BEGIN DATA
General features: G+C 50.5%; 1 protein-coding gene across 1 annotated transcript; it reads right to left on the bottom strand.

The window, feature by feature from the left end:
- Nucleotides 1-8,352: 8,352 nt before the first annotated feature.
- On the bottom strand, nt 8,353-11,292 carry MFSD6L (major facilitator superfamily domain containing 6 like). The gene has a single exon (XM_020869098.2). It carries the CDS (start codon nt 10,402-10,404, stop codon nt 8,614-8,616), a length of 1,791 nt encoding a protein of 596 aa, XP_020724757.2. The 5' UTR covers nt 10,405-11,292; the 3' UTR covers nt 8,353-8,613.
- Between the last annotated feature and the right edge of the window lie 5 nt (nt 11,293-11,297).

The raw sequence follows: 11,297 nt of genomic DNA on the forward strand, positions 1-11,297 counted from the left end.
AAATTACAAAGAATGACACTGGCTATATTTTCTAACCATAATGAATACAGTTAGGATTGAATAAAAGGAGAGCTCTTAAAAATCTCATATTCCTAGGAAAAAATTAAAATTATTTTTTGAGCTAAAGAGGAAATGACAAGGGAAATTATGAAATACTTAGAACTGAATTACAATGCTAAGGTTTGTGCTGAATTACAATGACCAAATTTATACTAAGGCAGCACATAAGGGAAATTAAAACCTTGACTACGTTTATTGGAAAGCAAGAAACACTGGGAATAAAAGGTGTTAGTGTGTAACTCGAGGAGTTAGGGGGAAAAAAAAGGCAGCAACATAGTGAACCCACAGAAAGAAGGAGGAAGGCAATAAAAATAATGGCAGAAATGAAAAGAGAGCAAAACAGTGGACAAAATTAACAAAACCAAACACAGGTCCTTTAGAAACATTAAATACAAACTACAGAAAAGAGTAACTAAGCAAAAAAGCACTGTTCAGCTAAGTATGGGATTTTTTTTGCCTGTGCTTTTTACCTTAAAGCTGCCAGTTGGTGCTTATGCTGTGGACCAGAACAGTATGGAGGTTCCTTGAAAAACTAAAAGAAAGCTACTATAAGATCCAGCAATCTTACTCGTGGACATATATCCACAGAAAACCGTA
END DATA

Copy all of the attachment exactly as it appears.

General features: G+C 50.5%; 1 protein-coding gene across 1 annotated transcript; it reads right to left on the bottom strand.

The window, feature by feature from the left end:
- Nucleotides 1-8,352: 8,352 nt before the first annotated feature.
- On the bottom strand, nt 8,353-11,292 carry MFSD6L (major facilitator superfamily domain containing 6 like). The gene has a single exon (XM_020869098.2). It carries the CDS (start codon nt 10,402-10,404, stop codon nt 8,614-8,616), a length of 1,791 nt encoding a protein of 596 aa, XP_020724757.2. The 5' UTR covers nt 10,405-11,292; the 3' UTR covers nt 8,353-8,613.
- Between the last annotated feature and the right edge of the window lie 5 nt (nt 11,293-11,297).

The raw sequence follows: 11,297 nt of genomic DNA on the forward strand, positions 1-11,297 counted from the left end.
AAATTACAAAGAATGACACTGGCTATATTTTCTAACCATAATGAATACAGTTAGGATTGAATAAAAGGAGAGCTCTTAAAAATCTCATATTCCTAGGAAAAAATTAAAATTATTTTTTGAGCTAAAGAGGAAATGACAAGGGAAATTATGAAATACTTAGAACTGAATTACAATGCTAAGGTTTGTGCTGAATTACAATGACCAAATTTATACTAAGGCAGCACATAAGGGAAATTAAAACCTTGACTACGTTTATTGGAAAGCAAGAAACACTGGGAATAAAAGGTGTTAGTGTGTAACTCGAGGAGTTAGGGGGAAAAAAAAGGCAGCAACATAGTGAACCCACAGAAAGAAGGAGGAAGGCAATAAAAATAATGGCAGAAATGAAAAGAGAGCAAAACAGTGGACAAAATTAACAAAACCAAACACAGGTCCTTTAGAAACATTAAATACAAACTACAGAAAAGAGTAACTAAGCAAAAAAGCACTGTTCAGCTAAGTATGGGATTTTTTTTGCCTGTGCTTTTTACCTTAAAGCTGCCAGTTGGTGCTTATGCTGTGGACCAGAACAGTATGGAGGTTCCTTGAAAAACTAAAAGAAAGCTACTATAAGATCCAGCAATCTTACTCGTGGACATATATCCACAGAAAACCGTA